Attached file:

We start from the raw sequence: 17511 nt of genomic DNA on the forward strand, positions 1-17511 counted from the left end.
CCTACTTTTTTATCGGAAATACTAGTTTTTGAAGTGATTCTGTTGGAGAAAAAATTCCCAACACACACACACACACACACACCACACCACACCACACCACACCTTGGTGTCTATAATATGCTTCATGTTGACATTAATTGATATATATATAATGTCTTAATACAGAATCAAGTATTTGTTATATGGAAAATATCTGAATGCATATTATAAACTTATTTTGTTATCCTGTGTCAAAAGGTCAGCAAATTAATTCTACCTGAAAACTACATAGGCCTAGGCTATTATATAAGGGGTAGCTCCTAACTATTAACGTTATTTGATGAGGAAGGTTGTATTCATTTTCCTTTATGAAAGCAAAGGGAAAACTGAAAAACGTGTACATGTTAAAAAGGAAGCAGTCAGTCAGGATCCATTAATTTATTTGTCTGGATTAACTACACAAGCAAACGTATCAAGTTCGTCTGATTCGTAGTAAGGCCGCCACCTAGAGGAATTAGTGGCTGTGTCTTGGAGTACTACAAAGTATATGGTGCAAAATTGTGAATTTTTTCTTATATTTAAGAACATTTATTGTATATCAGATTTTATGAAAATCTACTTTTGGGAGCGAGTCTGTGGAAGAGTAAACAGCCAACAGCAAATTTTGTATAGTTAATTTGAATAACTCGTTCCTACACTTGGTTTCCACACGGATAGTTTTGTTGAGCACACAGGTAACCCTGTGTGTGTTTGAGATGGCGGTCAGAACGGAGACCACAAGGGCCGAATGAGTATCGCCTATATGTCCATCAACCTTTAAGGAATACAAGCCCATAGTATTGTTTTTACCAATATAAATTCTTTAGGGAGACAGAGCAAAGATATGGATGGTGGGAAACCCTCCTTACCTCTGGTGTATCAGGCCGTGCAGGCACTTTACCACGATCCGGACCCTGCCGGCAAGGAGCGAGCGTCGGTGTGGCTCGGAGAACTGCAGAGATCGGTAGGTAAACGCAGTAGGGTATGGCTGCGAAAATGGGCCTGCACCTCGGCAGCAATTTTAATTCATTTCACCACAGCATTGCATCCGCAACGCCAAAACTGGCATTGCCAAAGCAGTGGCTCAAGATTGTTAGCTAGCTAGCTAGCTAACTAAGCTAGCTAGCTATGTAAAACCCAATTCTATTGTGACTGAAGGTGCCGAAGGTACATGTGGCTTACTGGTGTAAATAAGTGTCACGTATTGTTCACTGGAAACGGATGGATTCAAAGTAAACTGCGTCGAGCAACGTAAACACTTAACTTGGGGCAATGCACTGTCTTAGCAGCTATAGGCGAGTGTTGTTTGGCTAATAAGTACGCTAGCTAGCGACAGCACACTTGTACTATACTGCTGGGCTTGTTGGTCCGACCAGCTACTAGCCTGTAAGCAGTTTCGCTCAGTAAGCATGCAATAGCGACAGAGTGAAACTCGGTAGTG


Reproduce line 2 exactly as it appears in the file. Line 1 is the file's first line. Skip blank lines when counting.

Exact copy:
CCTACTTTTTTATCGGAAATACTAGTTTTTGAAGTGATTCTGTTGGAGAAAAAATTCCCAACACACACACACACACACACACCACACCACACCACACCACACCTTGGTGTCTATAATATGCTTCATGTTGACATTAATTGATATATATATAATGTCTTAATACAGAATCAAGTATTTGTTATATGGAAAATATCTGAATGCATATTATAAACTTATTTTGTTATCCTGTGTCAAAAGGTCAGCAAATTAATTCTACCTGAAAACTACATAGGCCTAGGCTATTATATAAGGGGTAGCTCCTAACTATTAACGTTATTTGATGAGGAAGGTTGTATTCATTTTCCTTTATGAAAGCAAAGGGAAAACTGAAAAACGTGTACATGTTAAAAAGGAAGCAGTCAGTCAGGATCCATTAATTTATTTGTCTGGATTAACTACACAAGCAAACGTATCAAGTTCGTCTGATTCGTAGTAAGGCCGCCACCTAGAGGAATTAGTGGCTGTGTCTTGGAGTACTACAAAGTATATGGTGCAAAATTGTGAATTTTTTCTTATATTTAAGAACATTTATTGTATATCAGATTTTATGAAAATCTACTTTTGGGAGCGAGTCTGTGGAAGAGTAAACAGCCAACAGCAAATTTTGTATAGTTAATTTGAATAACTCGTTCCTACACTTGGTTTCCACACGGATAGTTTTGTTGAGCACACAGGTAACCCTGTGTGTGTTTGAGATGGCGGTCAGAACGGAGACCACAAGGGCCGAATGAGTATCGCCTATATGTCCATCAACCTTTAAGGAATACAAGCCCATAGTATTGTTTTTACCAATATAAATTCTTTAGGGAGACAGAGCAAAGATATGGATGGTGGGAAACCCTCCTTACCTCTGGTGTATCAGGCCGTGCAGGCACTTTACCACGATCCGGACCCTGCCGGCAAGGAGCGAGCGTCGGTGTGGCTCGGAGAACTGCAGAGATCGGTAGGTAAACGCAGTAGGGTATGGCTGCGAAAATGGGCCTGCACCTCGGCAGCAATTTTAATTCATTTCACCACAGCATTGCATCCGCAACGCCAAAACTGGCATTGCCAAAGCAGTGGCTCAAGATTGTTAGCTAGCTAGCTAGCTAACTAAGCTAGCTAGCTATGTAAAACCCAATTCTATTGTGACTGAAGGTGCCGAAGGTACATGTGGCTTACTGGTGTAAATAAGTGTCACGTATTGTTCACTGGAAACGGATGGATTCAAAGTAAACTGCGTCGAGCAACGTAAACACTTAACTTGGGGCAATGCACTGTCTTAGCAGCTATAGGCGAGTGTTGTTTGGCTAATAAGTACGCTAGCTAGCGACAGCACACTTGTACTATACTGCTGGGCTTGTTGGTCCGACCAGCTACTAGCCTGTAAGCAGTTTCGCTCAGTAAGCATGCAATAGCGACAGAGTGAAACTCGGTAGTG